I have put in a total of not quite a tablespoon. Most of it was at the beginning, and some more during one of the yeast additions at 1.080 gravity. I don't know what brand nutrient it is. The homebrew store sells it in ziplock bags with the ingredients listed on it with no brand name. This is the only nutrient they sell.

4. How do you prepare the yeast? Do you rehydrate with water per the instructions, or just sprinkle it on? Preparing a strong yeast starter might get a sufficiently healthy colony that you will get the Mead down to your goal S.G.

I rehydrated the yeast in water per the instructions. In fact one of the yeast additions, and I did not mention this, was the slurry left over from my super active 1gal batch of cyser plus another packet. That was also made using the same yeast.

5. How slow is "bubbling slowly"? The batch is clearly still fermenting along, so you may still reach your goal unless it is very slow, i.e. 1 blip per 30 seconds, at which point you can say it has stalled.

I haven't counted in the last couple of days, just have not seen any change in the gravity reading.

Angus

Angus
06-30-2008, 11:40 AM
Interesting! Can you get some litmus paper to test the pH (they are usually sold at the brew store)? How fast did you drop from 1.130 to 1.080? If it was fairly quick but slowed dramatically after the acid addition, too low a pH may well be the cause.

Nutrient - is it a white powder about the consistency of sea salt? Or is it more of a finer yellow powder like table salt? It could be that you have straight DAP, which is often sold as Yeast Nutrient, and looks like the white sea salt. During the later stages of fermentation, the yeast need additional nutrients including yeast hulls, vitamins etc. This is often sold under the name Yeast Energizer, and may be yellow. You may find a small addition of this powder, or even just some yeast hulls, could get your batch fermenting again.

Angus

rdpugh
06-30-2008, 11:50 AM
I started the mead on May 17, on May 29 it reached 1.080 and stayed there for about a week, then added the acid. I did not add the acid all at once. I added it over a period of time to see if it needed just a little, or the full amount. When I got to almost the full amount, I stopped as I was not seeing any change. no movement in gravity, then added more yeast. The yeast nutrient is white and looks like coarse salt. I can get litmus paper.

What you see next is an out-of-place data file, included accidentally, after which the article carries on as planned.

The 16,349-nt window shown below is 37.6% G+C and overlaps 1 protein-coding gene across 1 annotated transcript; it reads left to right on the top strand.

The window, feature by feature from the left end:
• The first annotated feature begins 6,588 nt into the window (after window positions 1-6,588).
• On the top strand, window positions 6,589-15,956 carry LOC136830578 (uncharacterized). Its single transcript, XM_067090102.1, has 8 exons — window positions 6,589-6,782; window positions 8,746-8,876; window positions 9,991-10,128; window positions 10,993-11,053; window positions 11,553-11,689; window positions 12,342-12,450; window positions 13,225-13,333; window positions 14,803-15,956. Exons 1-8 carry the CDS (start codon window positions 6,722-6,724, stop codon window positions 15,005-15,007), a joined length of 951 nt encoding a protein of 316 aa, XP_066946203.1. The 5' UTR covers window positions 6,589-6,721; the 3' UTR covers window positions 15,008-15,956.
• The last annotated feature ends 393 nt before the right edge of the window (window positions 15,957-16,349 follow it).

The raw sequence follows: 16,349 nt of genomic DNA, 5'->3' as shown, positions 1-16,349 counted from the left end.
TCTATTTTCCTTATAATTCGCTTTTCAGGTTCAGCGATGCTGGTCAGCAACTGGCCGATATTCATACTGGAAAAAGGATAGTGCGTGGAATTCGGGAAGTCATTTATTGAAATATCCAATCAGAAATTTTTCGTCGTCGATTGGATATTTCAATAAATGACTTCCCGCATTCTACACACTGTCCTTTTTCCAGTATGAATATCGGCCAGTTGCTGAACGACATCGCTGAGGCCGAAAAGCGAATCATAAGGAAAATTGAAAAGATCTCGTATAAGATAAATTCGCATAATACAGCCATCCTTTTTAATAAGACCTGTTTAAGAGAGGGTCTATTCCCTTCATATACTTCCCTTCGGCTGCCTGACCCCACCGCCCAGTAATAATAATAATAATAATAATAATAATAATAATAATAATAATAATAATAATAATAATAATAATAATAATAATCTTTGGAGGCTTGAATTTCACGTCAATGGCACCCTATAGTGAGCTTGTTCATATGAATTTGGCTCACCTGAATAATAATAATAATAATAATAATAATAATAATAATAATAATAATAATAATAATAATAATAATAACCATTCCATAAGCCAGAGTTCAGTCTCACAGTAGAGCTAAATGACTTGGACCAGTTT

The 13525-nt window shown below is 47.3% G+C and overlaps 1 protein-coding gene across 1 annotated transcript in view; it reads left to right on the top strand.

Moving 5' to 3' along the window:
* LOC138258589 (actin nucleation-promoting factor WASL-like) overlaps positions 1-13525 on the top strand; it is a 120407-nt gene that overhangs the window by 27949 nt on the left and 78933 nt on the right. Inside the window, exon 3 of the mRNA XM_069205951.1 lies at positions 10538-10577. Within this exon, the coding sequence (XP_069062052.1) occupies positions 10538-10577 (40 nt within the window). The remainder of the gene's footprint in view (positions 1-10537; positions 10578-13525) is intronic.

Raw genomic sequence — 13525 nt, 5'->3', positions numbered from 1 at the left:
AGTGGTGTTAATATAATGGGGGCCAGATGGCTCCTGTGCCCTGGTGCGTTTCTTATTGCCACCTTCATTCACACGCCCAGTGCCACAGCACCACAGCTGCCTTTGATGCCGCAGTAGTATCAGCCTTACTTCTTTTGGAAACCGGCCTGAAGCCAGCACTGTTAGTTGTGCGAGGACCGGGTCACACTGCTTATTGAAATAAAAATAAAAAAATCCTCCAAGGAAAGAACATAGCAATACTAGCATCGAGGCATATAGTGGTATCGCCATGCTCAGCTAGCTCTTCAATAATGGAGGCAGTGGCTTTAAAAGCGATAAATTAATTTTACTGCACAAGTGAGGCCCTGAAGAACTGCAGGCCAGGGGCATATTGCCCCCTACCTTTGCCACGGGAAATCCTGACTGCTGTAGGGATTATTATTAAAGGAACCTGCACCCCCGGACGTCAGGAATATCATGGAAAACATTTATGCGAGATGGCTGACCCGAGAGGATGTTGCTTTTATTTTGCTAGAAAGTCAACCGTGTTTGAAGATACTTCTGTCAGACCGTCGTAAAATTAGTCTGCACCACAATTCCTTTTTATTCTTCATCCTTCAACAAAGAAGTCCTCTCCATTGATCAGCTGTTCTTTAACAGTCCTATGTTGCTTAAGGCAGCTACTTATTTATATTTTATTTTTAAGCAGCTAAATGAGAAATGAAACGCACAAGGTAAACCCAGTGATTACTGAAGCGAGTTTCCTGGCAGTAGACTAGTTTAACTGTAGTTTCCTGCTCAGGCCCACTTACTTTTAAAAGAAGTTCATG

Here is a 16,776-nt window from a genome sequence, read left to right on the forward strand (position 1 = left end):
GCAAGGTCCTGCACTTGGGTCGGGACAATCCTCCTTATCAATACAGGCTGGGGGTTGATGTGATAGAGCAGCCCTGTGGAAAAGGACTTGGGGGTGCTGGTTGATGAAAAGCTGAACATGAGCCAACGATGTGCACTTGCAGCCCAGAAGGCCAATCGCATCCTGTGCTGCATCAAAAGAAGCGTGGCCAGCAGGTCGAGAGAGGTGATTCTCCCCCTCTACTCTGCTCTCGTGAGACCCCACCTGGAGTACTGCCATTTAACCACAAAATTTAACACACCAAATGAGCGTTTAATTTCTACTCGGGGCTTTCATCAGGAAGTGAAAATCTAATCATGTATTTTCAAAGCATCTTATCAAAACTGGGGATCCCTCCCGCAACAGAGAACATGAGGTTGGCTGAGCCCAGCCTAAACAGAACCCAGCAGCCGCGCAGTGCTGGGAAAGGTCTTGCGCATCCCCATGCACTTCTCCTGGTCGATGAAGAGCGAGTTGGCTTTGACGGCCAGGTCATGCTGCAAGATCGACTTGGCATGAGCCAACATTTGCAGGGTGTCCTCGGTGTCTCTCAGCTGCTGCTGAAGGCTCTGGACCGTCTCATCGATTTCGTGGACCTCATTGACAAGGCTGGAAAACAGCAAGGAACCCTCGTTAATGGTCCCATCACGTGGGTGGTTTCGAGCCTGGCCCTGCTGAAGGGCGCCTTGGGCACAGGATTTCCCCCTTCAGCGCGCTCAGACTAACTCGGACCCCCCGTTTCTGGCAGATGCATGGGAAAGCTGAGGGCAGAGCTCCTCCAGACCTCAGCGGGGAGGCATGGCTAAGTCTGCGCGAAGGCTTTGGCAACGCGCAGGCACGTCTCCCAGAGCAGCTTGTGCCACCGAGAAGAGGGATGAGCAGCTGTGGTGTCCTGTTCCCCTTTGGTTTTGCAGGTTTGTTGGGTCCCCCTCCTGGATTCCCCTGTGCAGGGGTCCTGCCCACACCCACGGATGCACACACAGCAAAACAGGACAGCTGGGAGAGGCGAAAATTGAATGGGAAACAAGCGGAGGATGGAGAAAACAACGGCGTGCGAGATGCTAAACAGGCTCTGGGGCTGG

rdpugh
06-30-2008, 08:43 PM
I got some yeast energizer. Directions said 1/2 tsp per gallon, so I put in 2 1/2 tsp for my 5.5gal. I also go some litmus paper. It said the ph was between 3.6 and 4. What should the PH be?

Medsen Fey
06-30-2008, 09:57 PM
A pH between 3.6 - 4.0 is considered ideal for yeast. It seems that is not the problem.

Angus
07-01-2008, 07:39 AM
So the pH is within the limits. Hopefully, you will have some better results with the energizer and will get this one down to you goal.

One other quick point. Acid blend does not affect the fermentation so much as the flavor. It can have an affect when your Must has too high a pH, i.e. above 4, and you need to bring it down to the 3.6 - 4.0 range, but mostly it is used as a balance to the sweetness.

Keep updating the progress as the energizer does it's thing. Good luck.

Angus

rdpugh
07-01-2008, 01:05 PM
I added the energizer to the mead last night. I am going to give it a few days before I check the gravity again. Would it be a good idea to give it a good stir daily until the fermentation restarts? Or would that start causing oxidation?

Angus
07-01-2008, 01:43 PM
Definitely no stirring unless it is very gentle to resuspend the yeast, otherwise you are correct in that you will cause some oxidation.

Angus

rdpugh
07-05-2008, 08:16 AM
It has been 5 days since I added the yeast energizer. The mead has gone from 1.030 to 1.026 in that time. Temperature of the mead is 72F.

Medsen Fey
07-05-2008, 10:36 AM
Adding yeast hulls (ghosts) 1 gram/gallon can sometimes help a fermentation along a bit, even if some was in the energizer. A little Epsom salt (perhaps 1 gram for the batch) might also gain you a little ground. Lastly, if you raise the temp another 2-3 degrees you might eek out a bit more.